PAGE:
Thursday, March 5, 2009

How to Read & Write Arabic 8: KHaa

Today we'll look at the seventh letter of the Arabic alphabet, KHaa. With only 28 letters in the Arabic alphabet, today is a real milestone - you now know a quarter of all the Arabic alphabet letters. Promised it would be easy! Mabrook [ma-brook] congratulations and well done :-)

The Sound of KHaa
KHaa is the second letter in the Arabic alphabet we have come across which does not have an equivalent sound in English and is definately not the same as the English letter 'K'.  It is a far stronger and deeper sound.

To say Khaa correctly, imagine you have something stuck in your throat and you need to get rid of it. Try clearing your throat from the back of your mouth and make a 'Khaa' sound at the same time. You should be able to feel the sound being made at the back of the roof of your mouth, a sort of rippling of the back of the roof of the mouth.

What you're aiming for is the sound of the letters 'ch' in the Scottish pronunciation of the word 'Loch'. To make sure you've got the correct tone practice making the sound a few times and then check your pronunciation with a native Arab speaker.

KHaa: Reading and Writing
Khaa is written in exactly the same way as the previous two letters, Jiim and Haa, but this time the dot goes above the letter like this:

Below you'll see the letter KHa in all four positions (read from right to left), independent, initial, medial and final. Once again, as with baa, taa, thaa and Jaa, always draw the lines first, then the dot/s:

Examples of the Letter 'KHaa'

In the example below, 'KHaa' starts the word 'Khalifa' and the next word 'bin' starts with a 'baa':


Below are a couple of examples of the letter 'KHaa' placed in the middle of a word.  The first KHaa occurs in the middle of the word 'exit' or mukroj [muKH-rooJ]

How many alif's, taa's and Jiim's can you find in the photos above? In what form do they occur; independent, initial, medial or final?

In the following example KHaa is written in the final form.  

In the first photograph the KHaa occurs at the end of the word 'Shaikh'.  

The word preceeding that you should be able to recognise, 'bait' in Arabic or in English, 'house'.  Remember, nouns always, always, always come before adjectives in Arabic.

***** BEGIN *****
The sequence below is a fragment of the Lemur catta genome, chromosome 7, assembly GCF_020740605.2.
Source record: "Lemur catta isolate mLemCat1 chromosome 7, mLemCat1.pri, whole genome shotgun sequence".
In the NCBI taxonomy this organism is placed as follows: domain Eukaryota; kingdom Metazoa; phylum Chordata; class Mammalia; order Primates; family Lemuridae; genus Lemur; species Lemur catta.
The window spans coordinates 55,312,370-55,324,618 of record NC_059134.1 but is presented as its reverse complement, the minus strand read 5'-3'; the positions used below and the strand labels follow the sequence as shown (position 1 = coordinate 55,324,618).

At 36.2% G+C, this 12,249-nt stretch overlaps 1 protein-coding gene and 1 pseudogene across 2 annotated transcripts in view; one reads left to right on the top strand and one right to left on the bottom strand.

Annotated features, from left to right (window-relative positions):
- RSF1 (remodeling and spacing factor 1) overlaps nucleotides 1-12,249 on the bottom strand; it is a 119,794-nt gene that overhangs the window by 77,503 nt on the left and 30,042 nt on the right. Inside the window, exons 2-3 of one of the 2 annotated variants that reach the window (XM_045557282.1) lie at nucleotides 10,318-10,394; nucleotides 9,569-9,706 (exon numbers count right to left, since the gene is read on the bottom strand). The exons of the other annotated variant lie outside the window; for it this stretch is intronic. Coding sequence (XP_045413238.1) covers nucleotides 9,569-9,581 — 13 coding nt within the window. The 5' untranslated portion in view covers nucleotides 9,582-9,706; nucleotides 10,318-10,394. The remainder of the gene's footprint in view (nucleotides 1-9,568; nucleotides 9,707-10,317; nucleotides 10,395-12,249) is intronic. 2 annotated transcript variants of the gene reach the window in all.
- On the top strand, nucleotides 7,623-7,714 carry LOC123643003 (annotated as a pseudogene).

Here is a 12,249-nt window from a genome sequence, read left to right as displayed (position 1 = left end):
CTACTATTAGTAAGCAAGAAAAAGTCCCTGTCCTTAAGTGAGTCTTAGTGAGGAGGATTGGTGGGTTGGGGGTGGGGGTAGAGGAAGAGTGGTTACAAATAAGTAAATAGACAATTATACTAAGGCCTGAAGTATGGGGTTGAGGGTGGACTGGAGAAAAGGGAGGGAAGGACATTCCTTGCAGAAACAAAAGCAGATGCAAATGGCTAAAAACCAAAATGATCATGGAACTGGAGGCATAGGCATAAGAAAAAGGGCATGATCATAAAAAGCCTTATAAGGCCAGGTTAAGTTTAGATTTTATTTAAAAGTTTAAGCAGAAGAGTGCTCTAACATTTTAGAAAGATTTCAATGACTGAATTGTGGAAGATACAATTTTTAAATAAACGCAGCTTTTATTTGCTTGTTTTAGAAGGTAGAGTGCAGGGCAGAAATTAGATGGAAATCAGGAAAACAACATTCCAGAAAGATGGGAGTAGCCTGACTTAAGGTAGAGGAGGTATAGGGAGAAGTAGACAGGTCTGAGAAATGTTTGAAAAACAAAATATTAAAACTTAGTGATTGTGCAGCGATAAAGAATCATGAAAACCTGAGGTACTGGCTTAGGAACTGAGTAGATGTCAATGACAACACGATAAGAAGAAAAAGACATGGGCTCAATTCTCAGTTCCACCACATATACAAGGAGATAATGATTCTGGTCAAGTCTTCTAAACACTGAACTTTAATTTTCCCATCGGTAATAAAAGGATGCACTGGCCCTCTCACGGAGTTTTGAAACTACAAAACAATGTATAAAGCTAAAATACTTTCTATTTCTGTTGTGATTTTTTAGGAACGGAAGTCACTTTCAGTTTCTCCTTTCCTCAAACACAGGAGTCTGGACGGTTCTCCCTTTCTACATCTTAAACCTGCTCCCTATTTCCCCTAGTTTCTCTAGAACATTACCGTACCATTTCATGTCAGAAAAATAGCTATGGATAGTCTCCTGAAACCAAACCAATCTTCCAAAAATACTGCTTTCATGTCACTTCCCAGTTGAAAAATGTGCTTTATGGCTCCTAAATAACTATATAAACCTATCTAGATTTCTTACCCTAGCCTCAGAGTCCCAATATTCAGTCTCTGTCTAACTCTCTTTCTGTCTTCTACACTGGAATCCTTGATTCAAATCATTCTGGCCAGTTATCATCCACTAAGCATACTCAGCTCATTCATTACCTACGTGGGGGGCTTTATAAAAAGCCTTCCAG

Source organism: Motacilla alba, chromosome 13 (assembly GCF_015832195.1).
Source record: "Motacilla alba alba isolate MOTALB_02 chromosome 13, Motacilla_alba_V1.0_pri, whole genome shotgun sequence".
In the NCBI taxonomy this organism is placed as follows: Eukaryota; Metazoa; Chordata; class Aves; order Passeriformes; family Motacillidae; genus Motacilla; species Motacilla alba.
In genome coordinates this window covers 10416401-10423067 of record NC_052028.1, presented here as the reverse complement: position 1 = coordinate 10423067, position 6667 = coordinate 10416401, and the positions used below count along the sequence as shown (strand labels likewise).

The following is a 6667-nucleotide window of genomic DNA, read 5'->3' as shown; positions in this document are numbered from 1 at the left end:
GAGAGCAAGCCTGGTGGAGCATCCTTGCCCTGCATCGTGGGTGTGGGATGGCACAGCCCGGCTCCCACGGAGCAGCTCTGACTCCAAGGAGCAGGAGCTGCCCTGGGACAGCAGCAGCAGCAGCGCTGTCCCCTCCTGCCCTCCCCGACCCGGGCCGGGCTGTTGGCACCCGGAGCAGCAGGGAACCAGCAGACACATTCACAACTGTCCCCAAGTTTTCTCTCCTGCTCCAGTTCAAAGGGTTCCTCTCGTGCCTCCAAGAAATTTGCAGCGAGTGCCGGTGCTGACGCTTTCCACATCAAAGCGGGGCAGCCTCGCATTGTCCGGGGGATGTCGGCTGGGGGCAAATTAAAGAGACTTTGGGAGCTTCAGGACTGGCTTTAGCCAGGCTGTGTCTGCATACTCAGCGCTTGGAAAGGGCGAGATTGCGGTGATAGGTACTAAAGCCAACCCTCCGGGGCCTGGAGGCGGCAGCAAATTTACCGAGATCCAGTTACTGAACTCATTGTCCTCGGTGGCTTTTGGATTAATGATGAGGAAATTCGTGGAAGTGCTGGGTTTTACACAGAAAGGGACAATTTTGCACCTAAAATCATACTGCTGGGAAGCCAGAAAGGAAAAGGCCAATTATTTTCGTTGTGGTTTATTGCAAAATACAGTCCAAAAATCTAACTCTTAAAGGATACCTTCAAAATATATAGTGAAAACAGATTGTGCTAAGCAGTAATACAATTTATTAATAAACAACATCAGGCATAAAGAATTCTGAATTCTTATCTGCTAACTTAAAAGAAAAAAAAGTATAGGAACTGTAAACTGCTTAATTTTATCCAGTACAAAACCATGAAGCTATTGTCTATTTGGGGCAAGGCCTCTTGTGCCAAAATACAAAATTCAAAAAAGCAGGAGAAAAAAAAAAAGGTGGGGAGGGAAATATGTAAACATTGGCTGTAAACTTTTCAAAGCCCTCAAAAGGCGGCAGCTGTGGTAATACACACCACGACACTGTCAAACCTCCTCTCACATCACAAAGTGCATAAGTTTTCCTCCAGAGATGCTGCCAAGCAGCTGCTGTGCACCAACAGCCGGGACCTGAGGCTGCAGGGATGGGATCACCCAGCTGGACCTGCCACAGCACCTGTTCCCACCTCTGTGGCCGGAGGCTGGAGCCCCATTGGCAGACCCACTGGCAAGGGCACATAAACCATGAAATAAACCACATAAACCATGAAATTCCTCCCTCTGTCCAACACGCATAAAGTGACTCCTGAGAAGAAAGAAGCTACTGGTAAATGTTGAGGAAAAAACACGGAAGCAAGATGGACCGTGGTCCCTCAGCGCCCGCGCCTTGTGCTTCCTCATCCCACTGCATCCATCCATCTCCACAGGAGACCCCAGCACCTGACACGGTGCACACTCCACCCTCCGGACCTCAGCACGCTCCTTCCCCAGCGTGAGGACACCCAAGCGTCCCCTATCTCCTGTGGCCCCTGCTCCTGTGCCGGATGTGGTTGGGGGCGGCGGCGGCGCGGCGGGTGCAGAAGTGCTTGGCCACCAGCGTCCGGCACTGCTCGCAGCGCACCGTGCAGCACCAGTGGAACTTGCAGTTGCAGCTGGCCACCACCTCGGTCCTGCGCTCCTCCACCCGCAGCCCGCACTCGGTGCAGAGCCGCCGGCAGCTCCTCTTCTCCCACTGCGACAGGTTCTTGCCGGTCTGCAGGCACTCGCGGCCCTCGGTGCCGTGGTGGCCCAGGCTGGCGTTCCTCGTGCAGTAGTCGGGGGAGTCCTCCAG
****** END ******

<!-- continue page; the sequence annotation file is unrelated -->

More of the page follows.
Hide & Seek 1
See how many of the most recent letters you have learnt, 'KHaa', 'Haa' {wgaw blog archive: 16/o4} and 'Jiim' {wgaw blog archive: 11/o4} you can find in the photos below.  

Once you've found them decide in which format they occur; initial, medial, final or independent:

The first line in the photo above says; 'society Gulf disablity'  it then goes on to say;
"Regional majlis [maj-lis] (the place, which is outside a house, where you sit and talk with your friends/colleages) charity Gulf Arabic".

Hide & Seek 2
Now see how many alif's, baa's, taa's and thaa's you can find in the two photos above.

1. The seventh letter of the Arabic alphabet is called KHaa
2. The are four different forms of the letter KHaa; independent, initial, medial and final
3. The letter KHaa changes its form depending on its location in the word, but the basic structure is always the same; one dot below the line
4. KHaa is a connector and so joins with the letter which preceed and follow it.

Should you wish to practice writing the letter 'KHaa':
1. Complete all the tasks in the article above
2. Using lined paper write the letter 'KHaa' in all four forms, as many times as you can; initial, medial, final and independent. Because taa is a connector you'll be able to connect 'KHaa' initial, followed by taa medial, and completed by taa final. A minimum of 20 repetitions is suggested, always remembering to write the lines first and then the dots.
3. Look for examples of the letter KHaa in road signs and try to work out the sound of the letter following it, using deduction from the English translation. This should start to build confidence in your ability to read Arabic.

What's Next?
The next letter of the Arabic alphabet to be explained is the letter 'daal' and this will be posted on Thursday, 11th March {see wgaw blog archive: 11/o5}

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